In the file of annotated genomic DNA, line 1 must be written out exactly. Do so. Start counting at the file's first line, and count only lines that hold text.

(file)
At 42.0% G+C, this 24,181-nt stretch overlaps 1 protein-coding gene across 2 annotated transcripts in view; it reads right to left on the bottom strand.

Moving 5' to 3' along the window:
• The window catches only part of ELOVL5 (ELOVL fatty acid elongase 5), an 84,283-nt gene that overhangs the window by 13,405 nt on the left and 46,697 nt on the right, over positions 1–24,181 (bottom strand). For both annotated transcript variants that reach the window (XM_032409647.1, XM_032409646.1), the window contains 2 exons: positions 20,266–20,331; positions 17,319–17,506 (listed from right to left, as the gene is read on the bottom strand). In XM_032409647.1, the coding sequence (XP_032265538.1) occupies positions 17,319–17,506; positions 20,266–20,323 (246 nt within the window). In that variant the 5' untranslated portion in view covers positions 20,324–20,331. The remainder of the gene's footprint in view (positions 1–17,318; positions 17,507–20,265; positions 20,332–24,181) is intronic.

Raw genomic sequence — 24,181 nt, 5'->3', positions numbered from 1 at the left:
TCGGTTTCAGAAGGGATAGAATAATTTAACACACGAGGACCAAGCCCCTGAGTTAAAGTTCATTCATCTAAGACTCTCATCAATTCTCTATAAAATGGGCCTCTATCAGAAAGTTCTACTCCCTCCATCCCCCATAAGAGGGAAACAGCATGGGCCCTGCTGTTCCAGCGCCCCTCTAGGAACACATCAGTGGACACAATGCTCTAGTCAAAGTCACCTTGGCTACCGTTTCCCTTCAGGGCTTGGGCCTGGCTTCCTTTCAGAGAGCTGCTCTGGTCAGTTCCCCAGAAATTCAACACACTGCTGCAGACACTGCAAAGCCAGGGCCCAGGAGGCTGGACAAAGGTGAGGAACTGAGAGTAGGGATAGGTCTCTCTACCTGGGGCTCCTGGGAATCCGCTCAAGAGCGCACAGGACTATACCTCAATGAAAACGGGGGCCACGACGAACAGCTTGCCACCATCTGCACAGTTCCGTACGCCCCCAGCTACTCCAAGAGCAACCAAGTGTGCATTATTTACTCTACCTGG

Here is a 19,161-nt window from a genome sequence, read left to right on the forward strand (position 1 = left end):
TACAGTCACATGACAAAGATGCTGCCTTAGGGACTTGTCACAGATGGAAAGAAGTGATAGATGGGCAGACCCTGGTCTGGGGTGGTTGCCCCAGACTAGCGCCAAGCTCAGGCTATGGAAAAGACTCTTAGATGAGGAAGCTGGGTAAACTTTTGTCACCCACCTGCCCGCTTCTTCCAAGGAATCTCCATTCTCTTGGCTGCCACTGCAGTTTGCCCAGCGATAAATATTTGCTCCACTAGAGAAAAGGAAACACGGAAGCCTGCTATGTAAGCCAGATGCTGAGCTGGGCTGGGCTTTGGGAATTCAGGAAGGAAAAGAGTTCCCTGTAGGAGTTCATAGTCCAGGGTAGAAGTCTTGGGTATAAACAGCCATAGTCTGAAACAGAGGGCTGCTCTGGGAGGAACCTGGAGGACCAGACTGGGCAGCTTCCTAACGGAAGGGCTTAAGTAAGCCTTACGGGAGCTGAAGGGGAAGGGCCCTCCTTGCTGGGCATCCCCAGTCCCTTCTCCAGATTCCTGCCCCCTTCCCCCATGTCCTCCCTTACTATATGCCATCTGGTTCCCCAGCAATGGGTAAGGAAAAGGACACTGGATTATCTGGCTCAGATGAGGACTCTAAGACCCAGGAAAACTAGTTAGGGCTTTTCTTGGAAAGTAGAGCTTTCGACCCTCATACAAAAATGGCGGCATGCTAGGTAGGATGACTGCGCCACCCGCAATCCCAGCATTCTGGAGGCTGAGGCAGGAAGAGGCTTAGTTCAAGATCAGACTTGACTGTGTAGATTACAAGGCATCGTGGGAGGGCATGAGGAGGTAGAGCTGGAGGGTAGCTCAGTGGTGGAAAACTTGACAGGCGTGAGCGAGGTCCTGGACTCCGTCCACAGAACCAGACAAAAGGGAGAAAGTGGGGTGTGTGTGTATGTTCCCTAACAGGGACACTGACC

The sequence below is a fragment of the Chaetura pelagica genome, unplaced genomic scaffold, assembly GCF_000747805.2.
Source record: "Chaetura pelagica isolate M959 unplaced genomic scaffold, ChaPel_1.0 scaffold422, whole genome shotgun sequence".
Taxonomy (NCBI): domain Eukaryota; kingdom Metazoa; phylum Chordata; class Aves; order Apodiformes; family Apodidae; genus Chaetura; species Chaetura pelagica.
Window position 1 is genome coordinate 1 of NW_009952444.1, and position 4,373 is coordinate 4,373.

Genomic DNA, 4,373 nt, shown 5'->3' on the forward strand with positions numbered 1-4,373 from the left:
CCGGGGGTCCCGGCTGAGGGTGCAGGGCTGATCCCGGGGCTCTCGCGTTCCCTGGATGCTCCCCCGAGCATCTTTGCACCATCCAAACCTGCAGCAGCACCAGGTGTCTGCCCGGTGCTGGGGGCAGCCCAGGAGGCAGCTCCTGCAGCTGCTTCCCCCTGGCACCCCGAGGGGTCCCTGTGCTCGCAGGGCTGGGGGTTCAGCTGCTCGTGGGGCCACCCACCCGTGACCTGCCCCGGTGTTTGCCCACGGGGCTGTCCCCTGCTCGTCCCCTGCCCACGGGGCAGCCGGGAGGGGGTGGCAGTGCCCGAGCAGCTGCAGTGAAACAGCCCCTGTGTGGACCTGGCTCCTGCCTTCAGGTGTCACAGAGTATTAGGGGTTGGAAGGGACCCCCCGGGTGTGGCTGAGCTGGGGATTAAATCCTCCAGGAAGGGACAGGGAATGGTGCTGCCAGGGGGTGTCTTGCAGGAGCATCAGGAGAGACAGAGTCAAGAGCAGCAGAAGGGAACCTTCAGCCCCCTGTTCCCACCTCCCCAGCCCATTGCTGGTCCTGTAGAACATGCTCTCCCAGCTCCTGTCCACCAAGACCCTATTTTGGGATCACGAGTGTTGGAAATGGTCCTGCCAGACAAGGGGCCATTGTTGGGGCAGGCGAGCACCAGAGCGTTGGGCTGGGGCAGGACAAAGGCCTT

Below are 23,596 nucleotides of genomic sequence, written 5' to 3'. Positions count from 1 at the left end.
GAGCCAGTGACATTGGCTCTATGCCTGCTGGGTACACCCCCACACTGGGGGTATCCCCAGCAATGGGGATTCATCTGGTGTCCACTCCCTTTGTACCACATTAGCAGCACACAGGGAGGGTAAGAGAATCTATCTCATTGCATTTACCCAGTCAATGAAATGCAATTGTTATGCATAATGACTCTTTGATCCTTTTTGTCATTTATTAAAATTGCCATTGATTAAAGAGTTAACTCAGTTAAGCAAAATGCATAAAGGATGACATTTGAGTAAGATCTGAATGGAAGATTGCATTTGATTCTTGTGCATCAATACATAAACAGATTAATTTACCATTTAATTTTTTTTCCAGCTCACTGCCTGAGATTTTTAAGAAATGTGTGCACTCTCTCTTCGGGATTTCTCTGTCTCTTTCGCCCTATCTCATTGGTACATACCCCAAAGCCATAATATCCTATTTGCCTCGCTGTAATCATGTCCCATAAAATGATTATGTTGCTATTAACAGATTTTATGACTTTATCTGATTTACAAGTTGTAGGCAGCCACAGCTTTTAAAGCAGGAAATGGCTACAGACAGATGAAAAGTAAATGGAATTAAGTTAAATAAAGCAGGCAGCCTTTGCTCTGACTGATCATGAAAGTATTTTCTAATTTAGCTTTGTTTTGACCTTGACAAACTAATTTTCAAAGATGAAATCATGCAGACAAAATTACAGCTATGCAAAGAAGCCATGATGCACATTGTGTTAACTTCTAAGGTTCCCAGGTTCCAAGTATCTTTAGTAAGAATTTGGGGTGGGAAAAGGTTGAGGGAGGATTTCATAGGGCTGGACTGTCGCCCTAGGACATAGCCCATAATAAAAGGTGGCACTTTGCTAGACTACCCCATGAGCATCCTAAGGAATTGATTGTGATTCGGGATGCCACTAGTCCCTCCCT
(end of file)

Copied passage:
At 42.0% G+C, this 24,181-nt stretch overlaps 1 protein-coding gene across 2 annotated transcripts in view; it reads right to left on the bottom strand.